Hundreds of thousands of Rwandans were killed in an inter-ethnic conflict between the Hutus and Tutsis, two major groups in the East African country in 1984, following the death of that country’s president in a plane crash.

A press statement signed by his media office, which he personally signed and titled, “Nigeria Does Not Need a Rwandan Deja vu”, Mr. Atiku urged all Nigerians to condemn what he said was “reminiscent of the beginning of the Rwandan Genocide.”

The former president called on the security agencies to fish out and bring to trial those responsible for the song. He did not give further details of the song he was referring to.

“It has come to my attention that a song disparaging people of Igbo origin, and which wishes them dead, is circulating in some parts of the nation. I totally and unequivocally condemn this development, and I call on all men of goodwill to rise up against this evil,” Mr. Atiku said.

“This song is reminiscent of the beginnings of the Rwanda Genocide. Nigerians need to be aware that the Rwanda Genocide was believed to have been ignited by a song titled Nanga Abahutu (I hate Hutus), sung by Rwanda’s then most popular musician, Simon Bikindi. God forbid that we should have such a déjà vu in Nigeria.

“I call on the security agencies to thoroughly and decisively swing into action and apprehend, try, convict and severely punish those behind this ungodly song which incites racial hatred.

“Simon Bikindi was convicted by the International Criminal Tribunal for igniting and aiding the Rwandan genocide. Thus, let those who think they can treat their fellow citizens so unjustly know that within and outside Nigeria exist mechanisms that will ensure they answer to their crimes.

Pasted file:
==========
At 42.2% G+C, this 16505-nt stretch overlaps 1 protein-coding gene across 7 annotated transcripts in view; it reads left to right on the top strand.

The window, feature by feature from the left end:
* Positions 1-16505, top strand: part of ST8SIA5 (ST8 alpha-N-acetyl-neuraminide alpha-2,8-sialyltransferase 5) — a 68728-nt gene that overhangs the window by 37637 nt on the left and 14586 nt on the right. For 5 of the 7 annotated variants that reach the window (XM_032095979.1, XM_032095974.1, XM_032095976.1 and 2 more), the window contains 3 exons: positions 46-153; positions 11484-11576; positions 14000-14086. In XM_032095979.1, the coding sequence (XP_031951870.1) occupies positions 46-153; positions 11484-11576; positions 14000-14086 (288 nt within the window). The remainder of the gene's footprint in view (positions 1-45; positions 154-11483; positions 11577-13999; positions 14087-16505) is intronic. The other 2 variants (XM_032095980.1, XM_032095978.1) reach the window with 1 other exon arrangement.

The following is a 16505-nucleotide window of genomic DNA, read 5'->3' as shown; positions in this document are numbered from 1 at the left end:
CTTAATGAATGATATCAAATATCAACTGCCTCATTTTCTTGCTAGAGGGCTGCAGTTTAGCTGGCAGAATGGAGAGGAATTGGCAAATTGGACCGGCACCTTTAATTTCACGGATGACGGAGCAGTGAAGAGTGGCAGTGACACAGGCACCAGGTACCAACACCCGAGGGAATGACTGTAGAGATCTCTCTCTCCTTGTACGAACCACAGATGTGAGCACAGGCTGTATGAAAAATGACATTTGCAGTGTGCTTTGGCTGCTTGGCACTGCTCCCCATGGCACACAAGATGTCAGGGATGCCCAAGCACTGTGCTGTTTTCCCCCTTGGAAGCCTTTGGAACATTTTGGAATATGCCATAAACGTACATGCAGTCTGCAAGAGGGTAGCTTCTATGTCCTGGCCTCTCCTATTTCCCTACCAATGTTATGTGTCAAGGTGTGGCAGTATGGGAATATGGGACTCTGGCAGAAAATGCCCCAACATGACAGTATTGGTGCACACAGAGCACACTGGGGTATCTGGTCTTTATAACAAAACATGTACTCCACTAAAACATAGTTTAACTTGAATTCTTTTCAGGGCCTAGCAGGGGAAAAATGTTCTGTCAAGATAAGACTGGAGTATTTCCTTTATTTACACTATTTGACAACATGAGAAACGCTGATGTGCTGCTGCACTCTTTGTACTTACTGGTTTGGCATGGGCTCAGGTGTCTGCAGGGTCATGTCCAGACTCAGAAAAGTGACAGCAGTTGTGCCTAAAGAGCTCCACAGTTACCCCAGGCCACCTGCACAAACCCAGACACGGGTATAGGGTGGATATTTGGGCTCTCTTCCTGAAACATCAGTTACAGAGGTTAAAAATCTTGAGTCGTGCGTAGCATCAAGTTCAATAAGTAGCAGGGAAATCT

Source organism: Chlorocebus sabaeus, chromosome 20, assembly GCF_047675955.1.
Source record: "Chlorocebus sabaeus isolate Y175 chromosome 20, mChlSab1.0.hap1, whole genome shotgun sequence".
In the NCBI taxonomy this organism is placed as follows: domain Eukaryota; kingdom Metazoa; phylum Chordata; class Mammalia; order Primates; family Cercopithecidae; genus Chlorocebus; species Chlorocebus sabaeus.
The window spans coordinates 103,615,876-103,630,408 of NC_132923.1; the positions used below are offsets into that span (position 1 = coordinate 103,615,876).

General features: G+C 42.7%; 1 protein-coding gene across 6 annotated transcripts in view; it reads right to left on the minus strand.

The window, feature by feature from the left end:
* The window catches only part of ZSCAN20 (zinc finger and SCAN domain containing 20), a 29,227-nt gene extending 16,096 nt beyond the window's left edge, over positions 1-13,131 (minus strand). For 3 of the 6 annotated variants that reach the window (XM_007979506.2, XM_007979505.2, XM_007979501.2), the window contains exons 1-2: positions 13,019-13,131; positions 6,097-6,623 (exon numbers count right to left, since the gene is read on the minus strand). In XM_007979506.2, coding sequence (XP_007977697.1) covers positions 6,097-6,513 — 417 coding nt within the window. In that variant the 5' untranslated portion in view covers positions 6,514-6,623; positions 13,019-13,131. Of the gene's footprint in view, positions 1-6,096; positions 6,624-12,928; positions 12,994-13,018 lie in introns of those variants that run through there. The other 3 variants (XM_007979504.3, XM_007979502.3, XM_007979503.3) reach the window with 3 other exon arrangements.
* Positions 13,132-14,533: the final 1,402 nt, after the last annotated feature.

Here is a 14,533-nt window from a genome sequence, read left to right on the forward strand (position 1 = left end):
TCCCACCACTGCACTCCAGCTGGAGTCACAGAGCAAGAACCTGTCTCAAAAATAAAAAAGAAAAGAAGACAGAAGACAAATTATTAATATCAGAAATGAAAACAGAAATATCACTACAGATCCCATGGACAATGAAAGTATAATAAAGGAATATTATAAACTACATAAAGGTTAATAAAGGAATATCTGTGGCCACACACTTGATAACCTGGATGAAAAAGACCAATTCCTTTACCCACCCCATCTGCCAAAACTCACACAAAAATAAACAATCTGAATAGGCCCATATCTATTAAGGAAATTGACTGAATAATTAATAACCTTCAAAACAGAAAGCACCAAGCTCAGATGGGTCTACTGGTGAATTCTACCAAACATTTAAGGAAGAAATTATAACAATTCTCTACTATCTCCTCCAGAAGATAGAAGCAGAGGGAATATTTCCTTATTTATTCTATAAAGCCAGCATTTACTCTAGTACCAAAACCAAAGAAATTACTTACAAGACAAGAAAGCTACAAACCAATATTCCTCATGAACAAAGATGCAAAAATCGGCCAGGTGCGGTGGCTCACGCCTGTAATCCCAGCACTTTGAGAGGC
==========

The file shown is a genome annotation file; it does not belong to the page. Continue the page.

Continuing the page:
“I call on all men of goodwill to remember those immortal lines from our former National Anthem “though tribe and tongue may differ, in brotherhood we stand”.

“The effects of hate in any shape or form were made even more evident over the weekend, in a mass shooting incident that left many of us reeling with shock.

“I commiserate with the people of Ozubulu in Anambra State, who lost family members in the fatal shooting that also left almost a score injured. I pray that peace will return to their minds and their community soon, even as the police work hard to get to the bottom of the matter. May God comfort them as no man can.

“The difference between us as Nigerians is not a difference in our tribe or our religion. It was and remains a difference based on whether we are good Nigerians or bad Nigerians, and I am very certain that the good Nigerians far outnumber the very few bad ones.”

Restructuring, Not A Magic Bullet

By Abubakar Atiku

Let me begin with a rhetorical question: why do I, Atiku Abubakar, favour a restructured Nigeria?

The answer is simple: because I am proudly Nigerian and favour a united Nigeria that offers every man, woman and child a brighter future where each and everyone has a chance to build and share in this great nation’s potential.

The restructuring I want to see happen is changing the structure of our country to take power from the elite and give it back to whom it belongs: the people. It will help to bring the benefits of the change that our people were promised in the last general elections.

For a number of years now we have been making the case for the restructuring of our federal system. This is in response to the cries of marginalisation by various segments of country as well as the understanding that our federation, as presently constituted, impedes optimal development and the realisation of our peoples’ aspirations. As you all know, virtually every segment of this country has at one point or the other complained of marginalisation by one or more segments, and agitated for change.

Before I proceed, let me caution us all that restructuring, by whatever name, is not a magic bullet that would resolve all of Nigeria’s challenges or those of any section, region or zone of the country. Listening to some people, even those who seek to dismember the country, you would think that once their dream is achieved their part of the country or the country as a whole will become paradise.